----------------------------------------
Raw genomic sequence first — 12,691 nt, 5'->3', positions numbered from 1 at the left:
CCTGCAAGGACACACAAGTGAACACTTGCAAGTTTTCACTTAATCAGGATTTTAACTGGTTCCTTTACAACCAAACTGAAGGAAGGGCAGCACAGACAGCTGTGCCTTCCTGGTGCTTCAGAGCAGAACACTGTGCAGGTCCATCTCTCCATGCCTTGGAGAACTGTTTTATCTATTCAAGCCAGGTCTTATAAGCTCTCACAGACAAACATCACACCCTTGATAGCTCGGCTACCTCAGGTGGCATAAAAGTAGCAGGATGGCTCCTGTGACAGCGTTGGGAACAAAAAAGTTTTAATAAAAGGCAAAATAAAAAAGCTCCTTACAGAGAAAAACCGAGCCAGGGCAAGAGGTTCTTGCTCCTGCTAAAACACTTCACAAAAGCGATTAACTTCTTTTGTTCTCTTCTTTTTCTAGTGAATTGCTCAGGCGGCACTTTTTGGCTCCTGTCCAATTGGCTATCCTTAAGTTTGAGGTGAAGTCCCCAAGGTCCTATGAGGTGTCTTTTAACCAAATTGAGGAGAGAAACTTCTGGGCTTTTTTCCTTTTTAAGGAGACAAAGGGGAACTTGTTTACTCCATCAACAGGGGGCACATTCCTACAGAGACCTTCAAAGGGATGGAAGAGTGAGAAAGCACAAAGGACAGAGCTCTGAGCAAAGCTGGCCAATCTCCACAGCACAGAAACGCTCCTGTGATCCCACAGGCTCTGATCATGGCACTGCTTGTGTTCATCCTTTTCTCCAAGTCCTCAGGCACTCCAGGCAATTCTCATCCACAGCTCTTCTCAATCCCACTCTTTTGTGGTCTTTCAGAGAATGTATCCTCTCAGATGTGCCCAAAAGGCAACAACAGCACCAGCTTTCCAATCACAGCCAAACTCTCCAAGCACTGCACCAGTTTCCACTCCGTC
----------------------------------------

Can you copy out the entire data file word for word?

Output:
Raw genomic sequence first — 12,691 nt, 5'->3', positions numbered from 1 at the left:
CCTGCAAGGACACACAAGTGAACACTTGCAAGTTTTCACTTAATCAGGATTTTAACTGGTTCCTTTACAACCAAACTGAAGGAAGGGCAGCACAGACAGCTGTGCCTTCCTGGTGCTTCAGAGCAGAACACTGTGCAGGTCCATCTCTCCATGCCTTGGAGAACTGTTTTATCTATTCAAGCCAGGTCTTATAAGCTCTCACAGACAAACATCACACCCTTGATAGCTCGGCTACCTCAGGTGGCATAAAAGTAGCAGGATGGCTCCTGTGACAGCGTTGGGAACAAAAAAGTTTTAATAAAAGGCAAAATAAAAAAGCTCCTTACAGAGAAAAACCGAGCCAGGGCAAGAGGTTCTTGCTCCTGCTAAAACACTTCACAAAAGCGATTAACTTCTTTTGTTCTCTTCTTTTTCTAGTGAATTGCTCAGGCGGCACTTTTTGGCTCCTGTCCAATTGGCTATCCTTAAGTTTGAGGTGAAGTCCCCAAGGTCCTATGAGGTGTCTTTTAACCAAATTGAGGAGAGAAACTTCTGGGCTTTTTTCCTTTTTAAGGAGACAAAGGGGAACTTGTTTACTCCATCAACAGGGGGCACATTCCTACAGAGACCTTCAAAGGGATGGAAGAGTGAGAAAGCACAAAGGACAGAGCTCTGAGCAAAGCTGGCCAATCTCCACAGCACAGAAACGCTCCTGTGATCCCACAGGCTCTGATCATGGCACTGCTTGTGTTCATCCTTTTCTCCAAGTCCTCAGGCACTCCAGGCAATTCTCATCCACAGCTCTTCTCAATCCCACTCTTTTGTGGTCTTTCAGAGAATGTATCCTCTCAGATGTGCCCAAAAGGCAACAACAGCACCAGCTTTCCAATCACAGCCAAACTCTCCAAGCACTGCACCAGTTTCCACTCCGTC